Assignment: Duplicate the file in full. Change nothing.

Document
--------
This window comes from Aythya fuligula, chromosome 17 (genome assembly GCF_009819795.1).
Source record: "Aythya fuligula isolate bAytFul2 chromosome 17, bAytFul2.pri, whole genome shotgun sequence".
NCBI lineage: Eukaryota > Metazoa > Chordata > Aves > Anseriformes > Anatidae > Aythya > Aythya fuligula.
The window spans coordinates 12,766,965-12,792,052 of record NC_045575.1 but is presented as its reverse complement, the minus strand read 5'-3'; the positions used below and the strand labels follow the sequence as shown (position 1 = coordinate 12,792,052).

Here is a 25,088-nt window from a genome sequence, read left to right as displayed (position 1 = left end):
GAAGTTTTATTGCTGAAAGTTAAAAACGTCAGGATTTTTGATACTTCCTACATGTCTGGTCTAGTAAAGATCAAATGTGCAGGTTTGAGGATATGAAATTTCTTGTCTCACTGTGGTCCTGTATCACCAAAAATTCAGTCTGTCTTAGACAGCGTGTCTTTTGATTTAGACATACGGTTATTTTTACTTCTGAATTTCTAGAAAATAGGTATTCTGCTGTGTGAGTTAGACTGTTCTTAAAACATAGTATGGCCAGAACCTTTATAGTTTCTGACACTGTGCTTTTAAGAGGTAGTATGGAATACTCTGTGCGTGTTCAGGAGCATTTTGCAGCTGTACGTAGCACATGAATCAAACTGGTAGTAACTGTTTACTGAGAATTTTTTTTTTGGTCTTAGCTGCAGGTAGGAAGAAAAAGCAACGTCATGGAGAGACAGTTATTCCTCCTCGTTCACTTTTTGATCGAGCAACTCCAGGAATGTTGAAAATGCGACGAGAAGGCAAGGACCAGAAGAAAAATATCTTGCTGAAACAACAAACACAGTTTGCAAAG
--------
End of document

This window comes from Aythya fuligula, chromosome 17 (genome assembly GCF_009819795.1).
Source record: "Aythya fuligula isolate bAytFul2 chromosome 17, bAytFul2.pri, whole genome shotgun sequence".
NCBI lineage: Eukaryota > Metazoa > Chordata > Aves > Anseriformes > Anatidae > Aythya > Aythya fuligula.
The window spans coordinates 12,766,965-12,792,052 of record NC_045575.1 but is presented as its reverse complement, the minus strand read 5'-3'; the positions used below and the strand labels follow the sequence as shown (position 1 = coordinate 12,792,052).

Here is a 25,088-nt window from a genome sequence, read left to right as displayed (position 1 = left end):
GAAGTTTTATTGCTGAAAGTTAAAAACGTCAGGATTTTTGATACTTCCTACATGTCTGGTCTAGTAAAGATCAAATGTGCAGGTTTGAGGATATGAAATTTCTTGTCTCACTGTGGTCCTGTATCACCAAAAATTCAGTCTGTCTTAGACAGCGTGTCTTTTGATTTAGACATACGGTTATTTTTACTTCTGAATTTCTAGAAAATAGGTATTCTGCTGTGTGAGTTAGACTGTTCTTAAAACATAGTATGGCCAGAACCTTTATAGTTTCTGACACTGTGCTTTTAAGAGGTAGTATGGAATACTCTGTGCGTGTTCAGGAGCATTTTGCAGCTGTACGTAGCACATGAATCAAACTGGTAGTAACTGTTTACTGAGAATTTTTTTTTTGGTCTTAGCTGCAGGTAGGAAGAAAAAGCAACGTCATGGAGAGACAGTTATTCCTCCTCGTTCACTTTTTGATCGAGCAACTCCAGGAATGTTGAAAATGCGACGAGAAGGCAAGGACCAGAAGAAAAATATCTTGCTGAAACAACAAACACAGTTTGCAAAG